Things Not to Say to Guests
Note: From the blog of Thom S. Rainer: ThomRainer.com
10 things never to say:
Indeed, these unfortunate and ill-timed comments almost always guarantee that you will offend guests and make them very uncomfortable. Most of the time guests are already ill at ease since they are in a new place and a new environment. By the way, each of these quotes was actually communicated to a guest in a worship service. My guess is that all ten of them have been said many times... too many times.
"You are sitting in my pew/seat." This sentence was actually said to me when I was a visiting preacher in a church. The entitled church member did not realize I was preaching that day. I had the carnal joy of watching her turn red when I was introduced. And, yes, I did move. She scared me.
"Is your husband/wife with you?" This question is rightly perceived as, "We really don't want single adults in our church." Members see their church as family friendly as long as "family" meets their definition.
"Are those your children?" This question is becoming more common with the growth in the adoption of children who are not the same race or ethnicity as their parents. One parent with an adopted child was asked if he got to choose how dark his child would be. I'm serious.
"The service has already begun." This sentence is rightly understood to mean, "You are late, and you will be disrupting the service." I saw that happen recently. The family left. I was late too, but I stayed since I was preaching.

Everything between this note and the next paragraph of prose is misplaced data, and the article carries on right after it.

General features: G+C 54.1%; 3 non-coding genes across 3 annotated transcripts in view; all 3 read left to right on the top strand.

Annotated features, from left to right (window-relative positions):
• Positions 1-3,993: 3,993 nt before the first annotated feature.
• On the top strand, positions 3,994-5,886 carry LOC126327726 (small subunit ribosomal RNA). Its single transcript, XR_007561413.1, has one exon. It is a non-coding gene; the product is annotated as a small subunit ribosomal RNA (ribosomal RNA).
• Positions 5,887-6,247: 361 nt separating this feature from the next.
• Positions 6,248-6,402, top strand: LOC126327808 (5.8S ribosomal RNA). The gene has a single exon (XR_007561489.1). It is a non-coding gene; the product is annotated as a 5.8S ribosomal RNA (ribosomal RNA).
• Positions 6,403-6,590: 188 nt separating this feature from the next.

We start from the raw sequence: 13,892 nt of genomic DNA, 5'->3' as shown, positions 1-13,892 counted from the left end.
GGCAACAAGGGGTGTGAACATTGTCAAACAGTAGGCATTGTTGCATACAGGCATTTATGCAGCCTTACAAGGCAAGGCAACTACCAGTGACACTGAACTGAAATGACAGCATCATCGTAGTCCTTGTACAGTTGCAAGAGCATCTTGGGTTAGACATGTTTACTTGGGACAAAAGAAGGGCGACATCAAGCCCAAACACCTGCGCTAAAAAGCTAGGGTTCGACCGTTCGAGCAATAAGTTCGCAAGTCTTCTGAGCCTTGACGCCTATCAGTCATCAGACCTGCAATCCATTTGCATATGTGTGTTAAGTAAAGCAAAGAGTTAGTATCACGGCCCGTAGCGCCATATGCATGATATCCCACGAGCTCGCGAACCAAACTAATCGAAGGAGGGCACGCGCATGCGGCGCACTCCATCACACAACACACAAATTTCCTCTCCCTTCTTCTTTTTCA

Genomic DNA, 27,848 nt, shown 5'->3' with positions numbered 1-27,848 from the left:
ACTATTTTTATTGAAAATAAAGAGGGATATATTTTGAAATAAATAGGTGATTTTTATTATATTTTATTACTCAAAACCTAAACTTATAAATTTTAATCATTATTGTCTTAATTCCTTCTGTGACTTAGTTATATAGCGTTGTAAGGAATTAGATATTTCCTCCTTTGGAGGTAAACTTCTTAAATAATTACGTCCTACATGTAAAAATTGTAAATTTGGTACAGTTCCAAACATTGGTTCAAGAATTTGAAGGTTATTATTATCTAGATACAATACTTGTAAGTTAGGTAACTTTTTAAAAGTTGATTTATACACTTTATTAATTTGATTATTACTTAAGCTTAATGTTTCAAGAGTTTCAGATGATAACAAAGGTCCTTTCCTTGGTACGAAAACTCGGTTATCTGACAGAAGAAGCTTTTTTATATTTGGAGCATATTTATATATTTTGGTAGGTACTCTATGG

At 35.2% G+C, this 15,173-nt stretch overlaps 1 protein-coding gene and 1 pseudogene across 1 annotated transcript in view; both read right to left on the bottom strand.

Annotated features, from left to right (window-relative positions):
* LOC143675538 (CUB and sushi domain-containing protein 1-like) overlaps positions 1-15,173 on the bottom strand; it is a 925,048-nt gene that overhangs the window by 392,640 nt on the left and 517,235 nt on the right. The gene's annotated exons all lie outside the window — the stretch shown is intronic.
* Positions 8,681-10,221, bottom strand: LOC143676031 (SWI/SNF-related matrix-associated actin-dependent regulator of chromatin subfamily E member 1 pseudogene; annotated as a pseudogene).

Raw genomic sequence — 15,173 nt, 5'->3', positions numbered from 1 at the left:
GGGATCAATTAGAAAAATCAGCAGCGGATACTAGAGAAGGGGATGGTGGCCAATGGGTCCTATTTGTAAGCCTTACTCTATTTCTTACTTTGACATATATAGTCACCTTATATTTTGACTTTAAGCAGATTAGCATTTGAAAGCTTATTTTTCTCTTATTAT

"There is not enough room for your family to sit together." I was visiting a church a few weeks ago that did just the opposite. When larger families came in the service, members actually gave up their seats to accommodate them. Now that's true servanthood! I bragged on the members when I spoke that morning.
"You will need to step over these people to get to your seat." No! Please request those seated to move to the center. It's a church worship service, not a movie theater.
"That's not the way we do it here." Of course, you can't have a worship service where any behavior is acceptable. Most of the time, however, the varieties of worship expressions are absolutely fine. I heard from a lay leader recently who witnessed that sentence spoken to a guest who raised her hand during the worship music. She never returned. What a surprise.
"You don't look like you are a member here." Perhaps when this sentence was spoken, the church member meant to convey, "Are you visiting us?" But to the guest it sounded like, "You don't belong at this place."
"Have you considered attending the church down the street?" I'm not kidding. Someone shared that comment with me on social media. She was new in town and was visiting churches. She had no idea why the man in the church said that to her, but she never returned to the church.
"The nursery is real full." To the young parent, this sentence is interpreted one of two ways: "There is not enough room for your child" or "Your child probably won't get good care."